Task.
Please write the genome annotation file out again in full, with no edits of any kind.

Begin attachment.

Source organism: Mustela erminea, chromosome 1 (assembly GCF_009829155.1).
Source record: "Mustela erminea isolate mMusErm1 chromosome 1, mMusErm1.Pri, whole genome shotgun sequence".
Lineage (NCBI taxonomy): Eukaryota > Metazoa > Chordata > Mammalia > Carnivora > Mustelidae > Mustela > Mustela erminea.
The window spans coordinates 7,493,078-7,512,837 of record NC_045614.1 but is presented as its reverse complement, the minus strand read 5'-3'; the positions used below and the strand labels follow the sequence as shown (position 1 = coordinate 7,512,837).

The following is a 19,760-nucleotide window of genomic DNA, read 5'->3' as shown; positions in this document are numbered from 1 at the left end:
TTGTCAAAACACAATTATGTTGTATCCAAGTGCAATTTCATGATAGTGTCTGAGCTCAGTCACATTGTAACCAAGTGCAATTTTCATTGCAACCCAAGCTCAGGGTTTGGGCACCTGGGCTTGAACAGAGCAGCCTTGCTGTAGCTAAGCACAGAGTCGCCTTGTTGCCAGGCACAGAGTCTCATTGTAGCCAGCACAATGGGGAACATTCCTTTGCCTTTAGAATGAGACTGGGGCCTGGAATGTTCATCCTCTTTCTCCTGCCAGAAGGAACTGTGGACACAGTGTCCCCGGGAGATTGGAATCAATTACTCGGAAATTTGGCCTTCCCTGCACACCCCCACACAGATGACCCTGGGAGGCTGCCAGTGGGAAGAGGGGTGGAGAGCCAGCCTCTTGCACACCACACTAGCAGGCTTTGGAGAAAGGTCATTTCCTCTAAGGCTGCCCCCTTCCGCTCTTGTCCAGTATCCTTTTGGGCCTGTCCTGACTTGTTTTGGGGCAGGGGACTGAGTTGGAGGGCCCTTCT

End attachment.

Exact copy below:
Source organism: Mustela erminea, chromosome 1 (assembly GCF_009829155.1).
Source record: "Mustela erminea isolate mMusErm1 chromosome 1, mMusErm1.Pri, whole genome shotgun sequence".
Lineage (NCBI taxonomy): Eukaryota > Metazoa > Chordata > Mammalia > Carnivora > Mustelidae > Mustela > Mustela erminea.
The window spans coordinates 7,493,078-7,512,837 of record NC_045614.1 but is presented as its reverse complement, the minus strand read 5'-3'; the positions used below and the strand labels follow the sequence as shown (position 1 = coordinate 7,512,837).

The following is a 19,760-nucleotide window of genomic DNA, read 5'->3' as shown; positions in this document are numbered from 1 at the left end:
TTGTCAAAACACAATTATGTTGTATCCAAGTGCAATTTCATGATAGTGTCTGAGCTCAGTCACATTGTAACCAAGTGCAATTTTCATTGCAACCCAAGCTCAGGGTTTGGGCACCTGGGCTTGAACAGAGCAGCCTTGCTGTAGCTAAGCACAGAGTCGCCTTGTTGCCAGGCACAGAGTCTCATTGTAGCCAGCACAATGGGGAACATTCCTTTGCCTTTAGAATGAGACTGGGGCCTGGAATGTTCATCCTCTTTCTCCTGCCAGAAGGAACTGTGGACACAGTGTCCCCGGGAGATTGGAATCAATTACTCGGAAATTTGGCCTTCCCTGCACACCCCCACACAGATGACCCTGGGAGGCTGCCAGTGGGAAGAGGGGTGGAGAGCCAGCCTCTTGCACACCACACTAGCAGGCTTTGGAGAAAGGTCATTTCCTCTAAGGCTGCCCCCTTCCGCTCTTGTCCAGTATCCTTTTGGGCCTGTCCTGACTTGTTTTGGGGCAGGGGACTGAGTTGGAGGGCCCTTCT